The separation of the unique identifier from the multiple sets of profile attributes also helps us evolve the semantic and syntactic meaning of these attributes without affecting the user ID. One can use binary or XML-encoded data to store and/or present user-profile attributes without interfering in the now stable unique identifier.
Today, digital identities fall into two different, and sometimes incompatible, worlds: the managed and the unmanaged user spaces. What are the differences between them, and how can we build an effective digital-identity strategy?
Managed users are the ones to whom you can apply corporate security policies during the lifetime of their interactions with your network resources. They are full-time and part-time employees, vendors, trainees, and so on. They normally have signed a labor (or equivalent) contract with your company, and so they are subject to all corporate policies regarding working hours, safe Internet browsing, workstation and laptop security procedures, and so forth. The internal IT staff controls every device that it uses and is able to block the access to any network resource when it detects misbehavior. Also, the managed users are subject to full auditing on their activities and are not the owners of the data that they store on local and network storage.
Unmanaged users live in a different world and have completely different security and privacy requirements. The unmanaged user is your customer or your business partner; it can be you, a managed user in your company’s internal network, but a customer (unmanaged user) at an online bookseller site. Unmanaged users are the owners of the information they produce, the owners of their financial data and your IT staff has limited action, except in the case of misuse of the resources or fraudulent actions. Essentially, they use your systems when they are connected to the Internet and do not have direct access to the resources in your corporate network. They can imagine what your network looks like, but you have to create and manage all necessary resources (or views) that hide the internal network’s topology and functional specifications from their eyes.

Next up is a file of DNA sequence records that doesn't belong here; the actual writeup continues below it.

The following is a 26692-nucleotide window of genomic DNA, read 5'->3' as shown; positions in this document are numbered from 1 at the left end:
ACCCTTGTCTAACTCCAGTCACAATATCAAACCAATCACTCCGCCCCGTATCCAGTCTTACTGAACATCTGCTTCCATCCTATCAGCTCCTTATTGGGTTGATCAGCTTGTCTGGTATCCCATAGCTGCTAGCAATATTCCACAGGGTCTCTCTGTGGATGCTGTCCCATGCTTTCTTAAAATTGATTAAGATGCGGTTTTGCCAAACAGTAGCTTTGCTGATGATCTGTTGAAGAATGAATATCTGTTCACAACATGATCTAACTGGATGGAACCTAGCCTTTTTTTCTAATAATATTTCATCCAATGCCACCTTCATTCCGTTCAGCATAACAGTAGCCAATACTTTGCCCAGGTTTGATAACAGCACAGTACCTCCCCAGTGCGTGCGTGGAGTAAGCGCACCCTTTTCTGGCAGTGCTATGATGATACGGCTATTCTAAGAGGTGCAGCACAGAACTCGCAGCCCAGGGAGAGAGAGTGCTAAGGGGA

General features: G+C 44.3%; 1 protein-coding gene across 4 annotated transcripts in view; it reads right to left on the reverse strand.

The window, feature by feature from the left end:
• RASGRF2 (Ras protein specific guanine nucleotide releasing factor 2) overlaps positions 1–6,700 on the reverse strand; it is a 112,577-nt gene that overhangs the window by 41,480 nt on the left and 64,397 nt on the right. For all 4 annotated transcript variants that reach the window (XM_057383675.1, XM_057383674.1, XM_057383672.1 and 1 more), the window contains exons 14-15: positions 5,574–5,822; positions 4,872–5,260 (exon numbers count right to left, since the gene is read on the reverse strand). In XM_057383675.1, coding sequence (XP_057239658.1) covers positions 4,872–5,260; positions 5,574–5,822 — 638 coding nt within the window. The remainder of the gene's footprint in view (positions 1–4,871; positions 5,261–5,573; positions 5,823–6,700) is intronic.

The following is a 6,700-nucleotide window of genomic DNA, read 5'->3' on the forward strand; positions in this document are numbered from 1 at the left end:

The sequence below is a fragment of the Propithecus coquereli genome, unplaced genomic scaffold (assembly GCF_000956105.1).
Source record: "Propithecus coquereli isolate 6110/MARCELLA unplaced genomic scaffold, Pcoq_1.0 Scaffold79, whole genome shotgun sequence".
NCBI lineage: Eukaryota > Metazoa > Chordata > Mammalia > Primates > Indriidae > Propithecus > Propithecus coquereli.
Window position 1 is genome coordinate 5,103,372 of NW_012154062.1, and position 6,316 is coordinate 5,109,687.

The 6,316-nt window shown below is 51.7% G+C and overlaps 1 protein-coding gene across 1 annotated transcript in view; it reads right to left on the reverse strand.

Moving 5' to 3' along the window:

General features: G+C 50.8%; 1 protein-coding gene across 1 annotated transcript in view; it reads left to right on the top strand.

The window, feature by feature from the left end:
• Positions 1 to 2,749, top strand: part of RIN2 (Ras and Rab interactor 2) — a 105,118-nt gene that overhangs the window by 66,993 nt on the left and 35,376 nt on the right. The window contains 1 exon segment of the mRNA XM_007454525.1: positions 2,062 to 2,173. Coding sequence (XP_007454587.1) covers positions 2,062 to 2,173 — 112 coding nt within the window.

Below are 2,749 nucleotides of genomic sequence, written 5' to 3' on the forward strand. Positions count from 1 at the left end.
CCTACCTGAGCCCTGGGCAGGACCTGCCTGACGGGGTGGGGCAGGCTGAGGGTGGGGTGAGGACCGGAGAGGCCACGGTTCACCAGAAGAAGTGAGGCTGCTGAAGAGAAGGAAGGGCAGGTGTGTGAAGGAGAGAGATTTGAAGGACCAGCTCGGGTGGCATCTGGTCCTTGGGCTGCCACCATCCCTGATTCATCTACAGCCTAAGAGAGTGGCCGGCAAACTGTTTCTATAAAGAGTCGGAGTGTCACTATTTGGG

Unmanaged users pose another, different set of challenges than that of managed users: privacy. Privacy issues are difficult to handle and exposure of user data to theft can put your company’s reputation at risk. These challenges resulted in the proposal of Kim Cameron’s seven laws of identity (see http://www.identityblog.com/stories/2005/05/13/TheLawsOfIdentity.pdf for more information):
Law #1 User Control and Consent
Technical identity systems must only reveal information identifying a user with the user’s consent.
Law #2 Minimal Disclosure for a Constrained Use
The solution that discloses the least amount of identifying information and best limits its use is the most stable long-term solution.
Law #3 Justifiable Parties
Digital-identity systems must be designed so that the disclosure of identifying information is limited to parties that have a necessary and justifiable place in a given identity relationship.
Law #4 Directed Identity
A universal-identity system must support both “omnidirectional” identifiers for use by public entities and “unidirectional” identifiers for use by private entities—thus, facilitating discovery while preventing unnecessary release of correlation handles.
Law #5 Pluralism of Operators and Technologies
A universal-identity system must channel and enable the interworking of multiple identity technologies run by multiple identity providers.